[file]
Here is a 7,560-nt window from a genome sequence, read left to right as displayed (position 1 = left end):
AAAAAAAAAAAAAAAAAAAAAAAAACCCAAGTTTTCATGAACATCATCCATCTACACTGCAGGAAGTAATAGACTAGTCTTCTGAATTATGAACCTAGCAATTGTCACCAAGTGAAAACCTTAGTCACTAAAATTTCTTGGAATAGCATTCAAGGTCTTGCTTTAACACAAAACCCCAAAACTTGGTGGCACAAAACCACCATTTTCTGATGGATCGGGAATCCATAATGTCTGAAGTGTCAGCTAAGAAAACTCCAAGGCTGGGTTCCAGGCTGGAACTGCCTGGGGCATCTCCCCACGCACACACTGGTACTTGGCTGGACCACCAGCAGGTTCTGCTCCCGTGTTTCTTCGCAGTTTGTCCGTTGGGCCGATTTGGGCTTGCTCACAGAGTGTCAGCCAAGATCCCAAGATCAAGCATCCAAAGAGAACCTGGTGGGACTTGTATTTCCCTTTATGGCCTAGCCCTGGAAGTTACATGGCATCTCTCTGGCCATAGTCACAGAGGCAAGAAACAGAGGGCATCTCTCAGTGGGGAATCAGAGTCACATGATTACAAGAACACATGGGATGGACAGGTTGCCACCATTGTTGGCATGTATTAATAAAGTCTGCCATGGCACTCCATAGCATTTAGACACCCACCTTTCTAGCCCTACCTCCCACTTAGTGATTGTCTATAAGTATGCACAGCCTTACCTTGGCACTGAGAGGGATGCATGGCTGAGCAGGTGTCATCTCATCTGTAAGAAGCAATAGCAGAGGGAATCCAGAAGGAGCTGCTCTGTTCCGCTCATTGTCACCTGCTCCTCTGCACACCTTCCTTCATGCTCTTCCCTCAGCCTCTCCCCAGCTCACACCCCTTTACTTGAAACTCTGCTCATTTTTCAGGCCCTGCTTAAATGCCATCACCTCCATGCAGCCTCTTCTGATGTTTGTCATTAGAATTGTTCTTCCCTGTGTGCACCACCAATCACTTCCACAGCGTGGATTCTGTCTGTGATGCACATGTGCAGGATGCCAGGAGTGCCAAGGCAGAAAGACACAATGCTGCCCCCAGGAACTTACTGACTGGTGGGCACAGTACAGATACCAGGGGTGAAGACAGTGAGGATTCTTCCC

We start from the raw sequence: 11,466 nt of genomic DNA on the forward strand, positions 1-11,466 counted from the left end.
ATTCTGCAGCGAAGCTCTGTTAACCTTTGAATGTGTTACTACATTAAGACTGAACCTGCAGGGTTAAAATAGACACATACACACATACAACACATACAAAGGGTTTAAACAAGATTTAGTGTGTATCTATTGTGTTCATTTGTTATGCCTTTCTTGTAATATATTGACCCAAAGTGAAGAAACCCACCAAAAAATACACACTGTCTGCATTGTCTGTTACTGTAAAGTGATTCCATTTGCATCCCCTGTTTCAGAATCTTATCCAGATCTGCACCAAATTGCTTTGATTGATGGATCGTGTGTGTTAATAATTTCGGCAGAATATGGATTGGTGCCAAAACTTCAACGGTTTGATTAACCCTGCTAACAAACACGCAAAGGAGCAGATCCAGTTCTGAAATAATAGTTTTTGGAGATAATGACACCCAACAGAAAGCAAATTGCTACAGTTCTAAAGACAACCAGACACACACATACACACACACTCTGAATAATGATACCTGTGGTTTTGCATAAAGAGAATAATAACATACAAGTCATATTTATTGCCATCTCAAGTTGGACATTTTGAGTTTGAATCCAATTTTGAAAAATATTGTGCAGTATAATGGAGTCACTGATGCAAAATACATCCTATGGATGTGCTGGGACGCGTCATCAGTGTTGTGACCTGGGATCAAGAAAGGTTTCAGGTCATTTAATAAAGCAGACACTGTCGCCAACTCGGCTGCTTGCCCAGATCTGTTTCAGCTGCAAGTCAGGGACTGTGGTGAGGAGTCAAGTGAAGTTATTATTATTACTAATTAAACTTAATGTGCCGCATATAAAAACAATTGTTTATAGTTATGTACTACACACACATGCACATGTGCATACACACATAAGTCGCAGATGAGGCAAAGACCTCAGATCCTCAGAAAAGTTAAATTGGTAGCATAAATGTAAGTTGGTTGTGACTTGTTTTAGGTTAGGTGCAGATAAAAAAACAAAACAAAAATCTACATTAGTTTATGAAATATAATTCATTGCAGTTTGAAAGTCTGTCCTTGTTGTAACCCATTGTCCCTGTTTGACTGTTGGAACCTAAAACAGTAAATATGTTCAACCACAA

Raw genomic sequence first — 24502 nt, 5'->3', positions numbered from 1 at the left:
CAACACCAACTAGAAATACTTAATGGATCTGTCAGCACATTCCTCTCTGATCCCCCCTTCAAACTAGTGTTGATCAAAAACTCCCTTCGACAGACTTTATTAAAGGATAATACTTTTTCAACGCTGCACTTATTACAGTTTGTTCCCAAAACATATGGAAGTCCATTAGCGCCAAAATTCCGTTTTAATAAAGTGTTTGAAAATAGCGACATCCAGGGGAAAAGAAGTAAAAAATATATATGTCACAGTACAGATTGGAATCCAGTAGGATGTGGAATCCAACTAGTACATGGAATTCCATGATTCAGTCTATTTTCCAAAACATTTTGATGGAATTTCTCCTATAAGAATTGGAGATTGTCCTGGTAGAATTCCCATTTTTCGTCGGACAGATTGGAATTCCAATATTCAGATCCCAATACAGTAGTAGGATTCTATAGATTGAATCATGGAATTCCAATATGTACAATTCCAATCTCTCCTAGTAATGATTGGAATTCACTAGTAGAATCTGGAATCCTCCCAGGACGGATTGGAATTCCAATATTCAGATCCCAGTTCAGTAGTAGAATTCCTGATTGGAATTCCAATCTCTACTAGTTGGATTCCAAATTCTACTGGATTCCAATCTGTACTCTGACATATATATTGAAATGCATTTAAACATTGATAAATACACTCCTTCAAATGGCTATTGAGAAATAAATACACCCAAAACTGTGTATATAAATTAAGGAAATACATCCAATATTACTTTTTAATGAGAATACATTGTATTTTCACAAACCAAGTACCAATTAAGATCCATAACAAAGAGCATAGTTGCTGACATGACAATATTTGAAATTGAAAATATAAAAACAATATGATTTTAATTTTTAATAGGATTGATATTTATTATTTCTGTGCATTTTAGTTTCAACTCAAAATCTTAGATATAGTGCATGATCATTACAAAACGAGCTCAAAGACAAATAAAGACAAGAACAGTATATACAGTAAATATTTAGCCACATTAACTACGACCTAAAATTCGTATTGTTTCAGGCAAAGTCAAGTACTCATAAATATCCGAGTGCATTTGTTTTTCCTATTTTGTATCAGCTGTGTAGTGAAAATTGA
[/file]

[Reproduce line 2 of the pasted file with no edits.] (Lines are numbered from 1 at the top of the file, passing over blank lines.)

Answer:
AAAAAAAAAAAAAAAAAAAAAAAAACCCAAGTTTTCATGAACATCATCCATCTACACTGCAGGAAGTAATAGACTAGTCTTCTGAATTATGAACCTAGCAATTGTCACCAAGTGAAAACCTTAGTCACTAAAATTTCTTGGAATAGCATTCAAGGTCTTGCTTTAACACAAAACCCCAAAACTTGGTGGCACAAAACCACCATTTTCTGATGGATCGGGAATCCATAATGTCTGAAGTGTCAGCTAAGAAAACTCCAAGGCTGGGTTCCAGGCTGGAACTGCCTGGGGCATCTCCCCACGCACACACTGGTACTTGGCTGGACCACCAGCAGGTTCTGCTCCCGTGTTTCTTCGCAGTTTGTCCGTTGGGCCGATTTGGGCTTGCTCACAGAGTGTCAGCCAAGATCCCAAGATCAAGCATCCAAAGAGAACCTGGTGGGACTTGTATTTCCCTTTATGGCCTAGCCCTGGAAGTTACATGGCATCTCTCTGGCCATAGTCACAGAGGCAAGAAACAGAGGGCATCTCTCAGTGGGGAATCAGAGTCACATGATTACAAGAACACATGGGATGGACAGGTTGCCACCATTGTTGGCATGTATTAATAAAGTCTGCCATGGCACTCCATAGCATTTAGACACCCACCTTTCTAGCCCTACCTCCCACTTAGTGATTGTCTATAAGTATGCACAGCCTTACCTTGGCACTGAGAGGGATGCATGGCTGAGCAGGTGTCATCTCATCTGTAAGAAGCAATAGCAGAGGGAATCCAGAAGGAGCTGCTCTGTTCCGCTCATTGTCACCTGCTCCTCTGCACACCTTCCTTCATGCTCTTCCCTCAGCCTCTCCCCAGCTCACACCCCTTTACTTGAAACTCTGCTCATTTTTCAGGCCCTGCTTAAATGCCATCACCTCCATGCAGCCTCTTCTGATGTTTGTCATTAGAATTGTTCTTCCCTGTGTGCACCACCAATCACTTCCACAGCGTGGATTCTGTCTGTGATGCACATGTGCAGGATGCCAGGAGTGCCAAGGCAGAAAGACACAATGCTGCCCCCAGGAACTTACTGACTGGTGGGCACAGTACAGATACCAGGGGTGAAGACAGTGAGGATTCTTCCC